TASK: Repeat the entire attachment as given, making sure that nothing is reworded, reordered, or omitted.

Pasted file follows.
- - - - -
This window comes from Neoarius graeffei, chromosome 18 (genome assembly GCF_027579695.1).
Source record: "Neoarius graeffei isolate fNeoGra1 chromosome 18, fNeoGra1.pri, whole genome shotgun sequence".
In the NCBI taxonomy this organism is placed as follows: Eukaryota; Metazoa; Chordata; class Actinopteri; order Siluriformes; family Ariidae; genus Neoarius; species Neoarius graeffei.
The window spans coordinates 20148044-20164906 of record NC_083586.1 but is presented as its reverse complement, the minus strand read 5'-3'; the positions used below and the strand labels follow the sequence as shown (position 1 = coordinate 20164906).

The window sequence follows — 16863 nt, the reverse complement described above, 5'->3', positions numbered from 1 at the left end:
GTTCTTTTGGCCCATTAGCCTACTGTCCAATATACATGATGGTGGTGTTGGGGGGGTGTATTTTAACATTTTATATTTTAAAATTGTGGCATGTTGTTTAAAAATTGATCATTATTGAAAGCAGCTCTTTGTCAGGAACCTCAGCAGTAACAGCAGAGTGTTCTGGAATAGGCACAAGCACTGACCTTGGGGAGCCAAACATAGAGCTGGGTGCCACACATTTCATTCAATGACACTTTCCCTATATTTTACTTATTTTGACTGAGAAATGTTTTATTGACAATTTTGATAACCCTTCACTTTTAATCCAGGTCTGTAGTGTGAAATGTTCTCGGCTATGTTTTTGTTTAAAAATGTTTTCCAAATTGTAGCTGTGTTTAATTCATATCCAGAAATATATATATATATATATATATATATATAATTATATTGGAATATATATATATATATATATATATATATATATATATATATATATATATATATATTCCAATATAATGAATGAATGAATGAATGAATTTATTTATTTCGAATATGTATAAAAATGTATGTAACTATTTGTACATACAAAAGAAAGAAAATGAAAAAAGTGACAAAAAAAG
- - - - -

This window comes from Neoarius graeffei, chromosome 18 (genome assembly GCF_027579695.1).
Source record: "Neoarius graeffei isolate fNeoGra1 chromosome 18, fNeoGra1.pri, whole genome shotgun sequence".
In the NCBI taxonomy this organism is placed as follows: Eukaryota; Metazoa; Chordata; class Actinopteri; order Siluriformes; family Ariidae; genus Neoarius; species Neoarius graeffei.
The window spans coordinates 20148044-20164906 of record NC_083586.1 but is presented as its reverse complement, the minus strand read 5'-3'; the positions used below and the strand labels follow the sequence as shown (position 1 = coordinate 20164906).

The window sequence follows — 16863 nt, the reverse complement described above, 5'->3', positions numbered from 1 at the left end:
GTTCTTTTGGCCCATTAGCCTACTGTCCAATATACATGATGGTGGTGTTGGGGGGGTGTATTTTAACATTTTATATTTTAAAATTGTGGCATGTTGTTTAAAAATTGATCATTATTGAAAGCAGCTCTTTGTCAGGAACCTCAGCAGTAACAGCAGAGTGTTCTGGAATAGGCACAAGCACTGACCTTGGGGAGCCAAACATAGAGCTGGGTGCCACACATTTCATTCAATGACACTTTCCCTATATTTTACTTATTTTGACTGAGAAATGTTTTATTGACAATTTTGATAACCCTTCACTTTTAATCCAGGTCTGTAGTGTGAAATGTTCTCGGCTATGTTTTTGTTTAAAAATGTTTTCCAAATTGTAGCTGTGTTTAATTCATATCCAGAAATATATATATATATATATATATATATATAATTATATTGGAATATATATATATATATATATATATATATATATATATATATATATATATATATATTCCAATATAATGAATGAATGAATGAATGAATTTATTTATTTCGAATATGTATAAAAATGTATGTAACTATTTGTACATACAAAAGAAAGAAAATGAAAAAAGTGACAAAAAAAG